‘The Good-Hard Life’: Jay and Katherine Wolf Speak at Lakeview Baptist in Auburn


By Bradley Robertson

There are a thousand reasons why living in East Alabama is a treat, but one idea I’ve watched grow and evolve since my own childhood is the community and support for families with special needs children and adults.
With our area growing in size and people, the need for services as well as support for these families is necessary and good.
Churches are becoming more accommodating for special needs families; the city schools do their part well in serving all children in our area, and conversations are more open today on seeing and valuing all human life as beautiful and important.
Last Friday, my husband and I had the opportunity to serve as greeters at Lakeview Baptist church in Auburn for their annual event, Near His Heart.
The mission of this event is to “celebrate and honor families and loved ones with disabilities.” Their focus is, “to encourage and uplift parents and caregivers through offering them a night of dinner and an encouraging message while their children enjoy a special event just for them.”
As part of the service and heart behind the project, the event is free to all attendees.
This year, the guest speakers were a husband and wife team who live daily in the world of disability, Katherine and Jay Wolf. They are well known across the country for their story and gift of hope to all people through their mission, Hope Heals.
More than 10 years ago, while living in Los Angeles, Katherine, at 26 years old and with a new baby boy, experienced a sudden stroke in her home. Luckily, her husband Jay was stopping by to grab some items for school and Katherine was rushed to the hospital.
Katherine miraculously survived the surgery and underwent years of rehab to learn to speak and walk and live all over again in her new, disabled body.
Katherine writes in their original book Hope Heals, “What has happened to me is extreme; however, it is not that different from what everyone deals with. I am a sort of microcosm for what we all feel. I can barely walk…but who feels free even if they can? My face is paralyzed, but who feels beautiful even when they look normal?…I am tired almost all the time now, but who always feels energized to engage fully in their life?…I have double vision, but who sees everything clearly even if they can see normally? My future is uncertain, but whose isn’t?”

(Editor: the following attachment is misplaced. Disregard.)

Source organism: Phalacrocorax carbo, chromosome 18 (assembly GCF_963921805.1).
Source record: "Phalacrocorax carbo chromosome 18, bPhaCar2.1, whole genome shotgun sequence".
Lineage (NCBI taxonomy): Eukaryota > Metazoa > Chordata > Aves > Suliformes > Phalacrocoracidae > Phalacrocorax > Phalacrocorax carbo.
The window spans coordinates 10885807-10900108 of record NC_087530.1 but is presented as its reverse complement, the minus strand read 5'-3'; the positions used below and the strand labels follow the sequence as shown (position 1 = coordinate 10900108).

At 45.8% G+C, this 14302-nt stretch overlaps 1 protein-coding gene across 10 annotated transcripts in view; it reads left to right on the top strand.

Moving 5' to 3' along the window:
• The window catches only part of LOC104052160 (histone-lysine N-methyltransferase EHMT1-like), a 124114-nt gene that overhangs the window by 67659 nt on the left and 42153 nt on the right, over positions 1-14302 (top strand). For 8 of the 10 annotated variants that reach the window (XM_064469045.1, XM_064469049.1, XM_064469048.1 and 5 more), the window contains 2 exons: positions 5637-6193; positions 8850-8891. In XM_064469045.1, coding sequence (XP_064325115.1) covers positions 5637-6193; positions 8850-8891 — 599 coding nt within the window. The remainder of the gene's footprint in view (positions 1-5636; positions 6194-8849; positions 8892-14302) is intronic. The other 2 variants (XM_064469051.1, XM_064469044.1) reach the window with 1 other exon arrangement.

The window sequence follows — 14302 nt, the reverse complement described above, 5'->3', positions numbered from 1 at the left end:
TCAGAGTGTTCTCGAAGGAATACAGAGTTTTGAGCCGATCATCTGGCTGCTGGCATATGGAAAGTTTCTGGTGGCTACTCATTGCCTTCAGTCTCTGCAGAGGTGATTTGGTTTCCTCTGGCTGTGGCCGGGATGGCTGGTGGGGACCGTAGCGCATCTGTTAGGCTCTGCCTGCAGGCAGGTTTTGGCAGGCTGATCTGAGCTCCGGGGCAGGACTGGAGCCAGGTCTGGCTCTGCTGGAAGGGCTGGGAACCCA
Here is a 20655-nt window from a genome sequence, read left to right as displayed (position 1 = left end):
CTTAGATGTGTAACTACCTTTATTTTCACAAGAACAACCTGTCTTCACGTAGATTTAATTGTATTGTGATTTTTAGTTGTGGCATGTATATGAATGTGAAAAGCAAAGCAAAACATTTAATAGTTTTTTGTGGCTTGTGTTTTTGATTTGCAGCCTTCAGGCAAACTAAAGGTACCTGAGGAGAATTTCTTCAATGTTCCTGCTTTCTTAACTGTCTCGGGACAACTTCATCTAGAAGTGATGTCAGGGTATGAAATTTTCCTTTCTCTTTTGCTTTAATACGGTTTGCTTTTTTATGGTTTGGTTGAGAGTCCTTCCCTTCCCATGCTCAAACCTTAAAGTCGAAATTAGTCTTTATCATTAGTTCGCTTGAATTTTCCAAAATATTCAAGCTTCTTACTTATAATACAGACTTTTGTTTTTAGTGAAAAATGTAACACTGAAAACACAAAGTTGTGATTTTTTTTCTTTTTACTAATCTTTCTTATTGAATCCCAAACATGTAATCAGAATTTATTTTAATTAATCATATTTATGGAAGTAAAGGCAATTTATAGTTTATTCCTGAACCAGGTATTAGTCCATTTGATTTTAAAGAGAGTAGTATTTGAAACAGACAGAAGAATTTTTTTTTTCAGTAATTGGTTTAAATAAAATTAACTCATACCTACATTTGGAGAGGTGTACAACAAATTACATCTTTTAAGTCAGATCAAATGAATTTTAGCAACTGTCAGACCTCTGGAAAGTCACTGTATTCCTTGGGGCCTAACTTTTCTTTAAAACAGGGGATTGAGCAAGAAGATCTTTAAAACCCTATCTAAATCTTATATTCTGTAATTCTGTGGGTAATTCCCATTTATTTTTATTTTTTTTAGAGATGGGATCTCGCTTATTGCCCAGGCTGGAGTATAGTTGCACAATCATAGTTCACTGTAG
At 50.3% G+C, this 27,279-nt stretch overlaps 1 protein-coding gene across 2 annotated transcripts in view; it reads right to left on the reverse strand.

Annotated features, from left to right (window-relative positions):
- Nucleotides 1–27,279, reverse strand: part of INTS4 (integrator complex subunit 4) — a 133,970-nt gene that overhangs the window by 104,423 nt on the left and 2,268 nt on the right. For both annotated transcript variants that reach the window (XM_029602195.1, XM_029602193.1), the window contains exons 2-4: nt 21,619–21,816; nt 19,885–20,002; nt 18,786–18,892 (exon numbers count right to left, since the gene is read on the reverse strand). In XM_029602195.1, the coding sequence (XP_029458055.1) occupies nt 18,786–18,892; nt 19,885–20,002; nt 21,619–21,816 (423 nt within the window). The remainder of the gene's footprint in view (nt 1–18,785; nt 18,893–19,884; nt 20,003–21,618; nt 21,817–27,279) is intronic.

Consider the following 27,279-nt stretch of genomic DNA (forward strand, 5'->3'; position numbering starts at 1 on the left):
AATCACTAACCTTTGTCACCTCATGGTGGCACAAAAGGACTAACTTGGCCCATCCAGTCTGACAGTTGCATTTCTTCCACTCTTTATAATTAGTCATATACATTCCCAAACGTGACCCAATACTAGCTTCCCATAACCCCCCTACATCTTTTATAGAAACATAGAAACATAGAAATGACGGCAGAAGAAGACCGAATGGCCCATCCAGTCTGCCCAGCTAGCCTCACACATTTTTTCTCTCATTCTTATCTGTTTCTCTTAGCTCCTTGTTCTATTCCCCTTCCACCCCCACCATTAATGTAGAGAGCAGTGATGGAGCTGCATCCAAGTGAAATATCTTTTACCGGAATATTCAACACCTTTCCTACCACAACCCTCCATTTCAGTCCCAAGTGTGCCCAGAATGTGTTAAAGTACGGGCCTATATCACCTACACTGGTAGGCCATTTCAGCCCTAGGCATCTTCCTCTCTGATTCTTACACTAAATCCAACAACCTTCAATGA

Katherine and Jay took the stage following a dinner served by volunteers and worship music played by a handful of locals within in the community.
They received a standing ovation upon entrance, Jay Wolf pushing his wife towards the front of the room in her wheelchair, smiles and joy seen across their faces. Moments later, Jay sat down with a sigh of relief, his wife beside him, and within minutes Jay remarked, “It’s been a hard day.”
What makes this couple so unique in the way they teach and lead others, is their voice to profess the reality of living in hard times but that goodness is present and the two can go together, hand in hand.
Katherine spoke to the audience saying, “Yes, we have struggle and limitation, but we have to change the way we think and the way we tell our stories…Often, we are so obsessed with our lives, we can’t even see the good.”
Jay and Katherine brought a fresh sense of hope and healing to all the families present. They do not try to dismiss their daily reality of living in a disabled world, but they steward what has been set before them in laughter and perseverance to show others that they can do the same.
The couple brings a sense of peace into their surroundings with their authenticity and charm. For at one time during their speaking, one of them took the other’s speaking part and they played it off well, joking and picking at each other, as most married couples do.
Katherine even made a comical remark that when she was testifying for a disabled mom recently, she commented at the end of the trial saying, “I’d like to make a final statement,” not knowing that only attorneys can actually make a final statement within a state trial.
The Wolf’s are everyday family people, trying to make the absolute best of what God has placed before them. They are examples that each of us have the ability to “Suffer Strong.” They are a visual of hope for people everywhere, whether disabled or not.
Following their speaking, the Wolf’s joined together outside the Fellowship Hall to sign their new book Suffer Strong, of which each family in the audience received a copy.
Upon getting my copy signed, I gave them both a hug and told them thank you. “Thank you for serving our community. Thank you for reaching out to everyone that desperately needs your message of hope.”
You may find out more about Jay and Katherine Wolf on their website: www.hopeheals.com.
Bradley Robertson is a local mother, wife and creative. She’s an Auburn University graduate, loves good food and getting outside with her family. Bradley enjoys feature writing, as well as southern culture and lifestyle writing.


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